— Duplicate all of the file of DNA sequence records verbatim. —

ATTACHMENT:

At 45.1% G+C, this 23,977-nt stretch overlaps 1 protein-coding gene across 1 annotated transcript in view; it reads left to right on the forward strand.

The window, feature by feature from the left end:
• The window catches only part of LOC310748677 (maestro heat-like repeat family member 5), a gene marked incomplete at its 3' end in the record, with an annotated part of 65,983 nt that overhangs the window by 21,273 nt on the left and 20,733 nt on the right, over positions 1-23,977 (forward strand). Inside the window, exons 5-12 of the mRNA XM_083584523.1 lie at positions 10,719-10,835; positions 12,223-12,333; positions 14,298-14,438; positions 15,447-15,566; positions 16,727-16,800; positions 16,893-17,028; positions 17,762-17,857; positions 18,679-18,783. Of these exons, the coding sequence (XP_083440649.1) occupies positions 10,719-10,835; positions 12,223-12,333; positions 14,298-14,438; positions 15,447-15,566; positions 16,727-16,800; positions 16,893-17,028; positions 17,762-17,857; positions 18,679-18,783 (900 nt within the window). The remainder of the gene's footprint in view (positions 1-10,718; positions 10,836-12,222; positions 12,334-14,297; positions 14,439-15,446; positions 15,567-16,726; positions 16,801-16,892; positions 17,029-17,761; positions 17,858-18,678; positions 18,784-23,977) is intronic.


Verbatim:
At 45.1% G+C, this 23,977-nt stretch overlaps 1 protein-coding gene across 1 annotated transcript in view; it reads left to right on the forward strand.

The window, feature by feature from the left end:
• The window catches only part of LOC310748677 (maestro heat-like repeat family member 5), a gene marked incomplete at its 3' end in the record, with an annotated part of 65,983 nt that overhangs the window by 21,273 nt on the left and 20,733 nt on the right, over positions 1-23,977 (forward strand). Inside the window, exons 5-12 of the mRNA XM_083584523.1 lie at positions 10,719-10,835; positions 12,223-12,333; positions 14,298-14,438; positions 15,447-15,566; positions 16,727-16,800; positions 16,893-17,028; positions 17,762-17,857; positions 18,679-18,783. Of these exons, the coding sequence (XP_083440649.1) occupies positions 10,719-10,835; positions 12,223-12,333; positions 14,298-14,438; positions 15,447-15,566; positions 16,727-16,800; positions 16,893-17,028; positions 17,762-17,857; positions 18,679-18,783 (900 nt within the window). The remainder of the gene's footprint in view (positions 1-10,718; positions 10,836-12,222; positions 12,334-14,297; positions 14,439-15,446; positions 15,567-16,726; positions 16,801-16,892; positions 17,029-17,761; positions 17,858-18,678; positions 18,784-23,977) is intronic.